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The Cabin in the Cotton (1932)

TV-G | | Drama | 15 October 1932 (USA)
A tenant farmer's son is caught in the middle of owner-tenant disputes when he falls for the plantation owner's seductive daughter.

Director:

Michael Curtiz

Writers:

Paul Green (screen play) (as Professor Paul Green), Harry Harrison Kroll (based on the novel by)
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Cast

Complete credited cast:
Richard Barthelmess ... Marvin Blake
Dorothy Jordan ... Betty Wright
Bette Davis ... Madge Norwood
Hardie Albright ... Roland Neal
David Landau ... Tom Blake
Berton Churchill ... Lane Norwood
Dorothy Peterson ... Lilly Blake
Russell Simpson ... Uncle Joe
Tully Marshall ... Slick
Henry B. Walthall ... Eph Clinton
Edmund Breese ... Holmes Scott
John Marston John Marston ... Russell Carter
Erville Alderson ... Sock Fisher
William Le Maire William Le Maire ... Jake Fisher (as William LeMaire)
Clarence Muse ... A Blind Negro
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Storyline

Sharecropper's son Marvin tries to help his community overcome poverty and ignorance. While working in the general store he learns that the owner has been cheating his tenants. He is in love with owner's daughter, Madge, but sides with the tenants in his threat to expose the planters and their cheating. Written by Ed Stephan <stephan@cc.wwu.edu>

Plot Summary | Add Synopsis

Taglines:

EVERY 2 YEARS BARTHELMESS MAKES HISTORY! 1920--"BROKEN BLOSSOMS" 1922--"TOL'ABLE DAVID" 1924--"BRIGHT SHAWL" 1926--"PATENT LEATHER KID" 1928--"WEARY RIVER" 1930--"DAWN PATROL" 1932--"CABIN IN THE COTTON" (original print ad - all caps) See more »

Genres:

Drama

Certificate:

TV-G | See all certifications »
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Did You Know?

Trivia

Bette Davis later confessed she was a virgin when she made the film. "Yes, that's absolutely true. No question about it," she added for emphasis. "But my part called for me to exude raging sexuality. Well, if they had known I was still a virgin, they wouldn't have believed I could carry it off. They wouldn't have trusted me if they'd known, but no one asked. It was assumed that a young actress had lived a bit of a loose life." See more »

Goofs

Ms. Madge enters the Dry Goods store owned by her father ( at about 10.78 minutes), and asks Marvin to a party that begins at 8:30. While Madge is running to her home after saying the famous line,"I'd like ta kiss ya but I've just washed my hair," she tells him the party is at 8:00. So the party goes from 8:30 to 8:00 for no reason. See more »

Quotes

Madge: Cigarette?
Marvin Blake: No Thanks.
Madge: Don't drink, don't smoke... you'll be a preacher yet, won't you Marvin, or something different...? But you'll have to get loose from them.
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Crazy Credits

Foreword In many parts of the South today, there exists an endless dispute between the rich land-owners, known as planters and the poor cotton pickers, known as tenants or 'peckerwoods'. The planters supply the tennants with the simple requirements of every day life and in return the tennants work the land year in and year out. A hundred volumes could be written on the rights and wrongs of both parties, but it is not the object of the producers of 'The Cabin in the Cotton' to take sides. We are only concerned with an effort to picturize these conditions. See more »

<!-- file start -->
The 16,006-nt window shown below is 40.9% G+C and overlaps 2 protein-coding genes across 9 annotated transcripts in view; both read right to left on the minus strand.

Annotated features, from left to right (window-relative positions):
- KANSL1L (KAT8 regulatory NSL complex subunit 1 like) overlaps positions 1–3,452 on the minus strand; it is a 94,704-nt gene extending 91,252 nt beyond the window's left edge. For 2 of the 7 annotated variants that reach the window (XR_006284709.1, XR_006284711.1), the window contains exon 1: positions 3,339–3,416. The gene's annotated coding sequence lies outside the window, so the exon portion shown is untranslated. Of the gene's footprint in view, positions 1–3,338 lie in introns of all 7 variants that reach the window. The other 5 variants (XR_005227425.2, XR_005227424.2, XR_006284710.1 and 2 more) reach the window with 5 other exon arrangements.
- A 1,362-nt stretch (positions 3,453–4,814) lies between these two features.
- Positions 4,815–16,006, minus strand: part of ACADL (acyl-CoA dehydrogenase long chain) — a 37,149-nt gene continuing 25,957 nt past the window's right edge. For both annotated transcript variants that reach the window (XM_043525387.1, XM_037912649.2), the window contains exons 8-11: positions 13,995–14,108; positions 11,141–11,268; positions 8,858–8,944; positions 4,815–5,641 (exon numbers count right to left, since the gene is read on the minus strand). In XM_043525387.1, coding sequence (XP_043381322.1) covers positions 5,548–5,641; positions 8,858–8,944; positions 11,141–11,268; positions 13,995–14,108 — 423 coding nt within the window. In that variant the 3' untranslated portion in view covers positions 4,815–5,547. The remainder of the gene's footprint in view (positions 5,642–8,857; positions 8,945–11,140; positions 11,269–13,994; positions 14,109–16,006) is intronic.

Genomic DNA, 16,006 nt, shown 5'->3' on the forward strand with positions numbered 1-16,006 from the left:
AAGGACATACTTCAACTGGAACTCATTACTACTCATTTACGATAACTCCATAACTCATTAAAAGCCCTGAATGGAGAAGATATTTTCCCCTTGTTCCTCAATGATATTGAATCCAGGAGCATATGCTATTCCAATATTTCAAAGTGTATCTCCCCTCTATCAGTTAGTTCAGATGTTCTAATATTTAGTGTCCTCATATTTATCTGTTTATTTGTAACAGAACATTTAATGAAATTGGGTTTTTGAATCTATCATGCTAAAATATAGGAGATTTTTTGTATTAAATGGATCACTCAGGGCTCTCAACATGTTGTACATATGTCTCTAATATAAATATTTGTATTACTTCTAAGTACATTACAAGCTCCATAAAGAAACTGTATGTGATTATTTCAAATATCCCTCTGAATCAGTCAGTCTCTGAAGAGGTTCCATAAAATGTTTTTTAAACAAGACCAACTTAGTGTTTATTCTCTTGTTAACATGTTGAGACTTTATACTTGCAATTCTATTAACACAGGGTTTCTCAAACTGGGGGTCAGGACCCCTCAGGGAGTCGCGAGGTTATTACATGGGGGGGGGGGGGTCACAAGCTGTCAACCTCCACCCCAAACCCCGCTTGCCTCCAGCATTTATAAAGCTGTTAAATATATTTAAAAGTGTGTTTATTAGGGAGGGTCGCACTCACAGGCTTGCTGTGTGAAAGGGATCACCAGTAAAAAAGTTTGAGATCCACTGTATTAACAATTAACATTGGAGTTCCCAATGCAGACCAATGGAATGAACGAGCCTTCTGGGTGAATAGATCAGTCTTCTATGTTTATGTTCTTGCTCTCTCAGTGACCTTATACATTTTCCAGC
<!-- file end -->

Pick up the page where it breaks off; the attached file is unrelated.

Connections

Featured in The Love Goddesses (1965) See more »

Soundtracks

She'll Be Comin' 'Round the Mountain When She Comes
(uncredited)
Traditional
Played by the jazz band for the "Peckerwood Wiggle" dance at Madge's party
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User Reviews

 
"Come up to my room for a minute. I want to talk to ya about sumthin'."
4 November 2015 | by utgard14See all my reviews

Corny Pre-Coder about a peckerwood (Richard Barthelmess) on a Southern plantation who is torn between the poor cotton pickers and the greedy plantation owner, all while falling for the owner's seductive daughter (Bette Davis). Davis is the whole show here, giving a fun performance that borders on camp. Even her straight lines seem humorous thanks to her risible Southern accent. The movie's most memorable scene is when Bette drawls "I'd like to kiss you but I just washed my hair" and runs away while a sexually frustrated Richard Barthelmess stares after her. Barthelmess is just short of terrible in this, doing all of his acting in close-ups of his constipated face. Berton Churchill, Erville Alderson, and Russell Simpson are all good in supporting roles.

It's a film that's hard to take seriously at times but, if you stick with it, there is a decent 'message movie' here, the kind Warner Bros. excelled at in the 1930s. The interesting thing about the movie's pro-labor rights message is that, while the plantation owner is a villain, so are the poor workers. They include a slimeball who forces Barthelmess' widowed mother into marrying him in an unsettling scene. Their leader's another piece of work, gleefully planning to blackmail Barthelmess into helping them. So no "white hats and black hats" here; just different shades of despicable. But it's not a movie you watch for the story as much as for the performance of a young and attractive Bette Davis. She's really a treat to watch. My favorite scene is when Bette invites Barthelmess up to her room to seduce him. It's both sexy and unintentionally funny. Which pretty much sums up Bette Davis in this movie and why you just have to see it for her.


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Details

Country:

USA

Language:

English

Release Date:

15 October 1932 (USA) See more »

Also Known As:

Тени к югу See more »

Company Credits

Show more on IMDbPro »

Technical Specs

Runtime:

Sound Mix:

Mono

Aspect Ratio:

1.37 : 1
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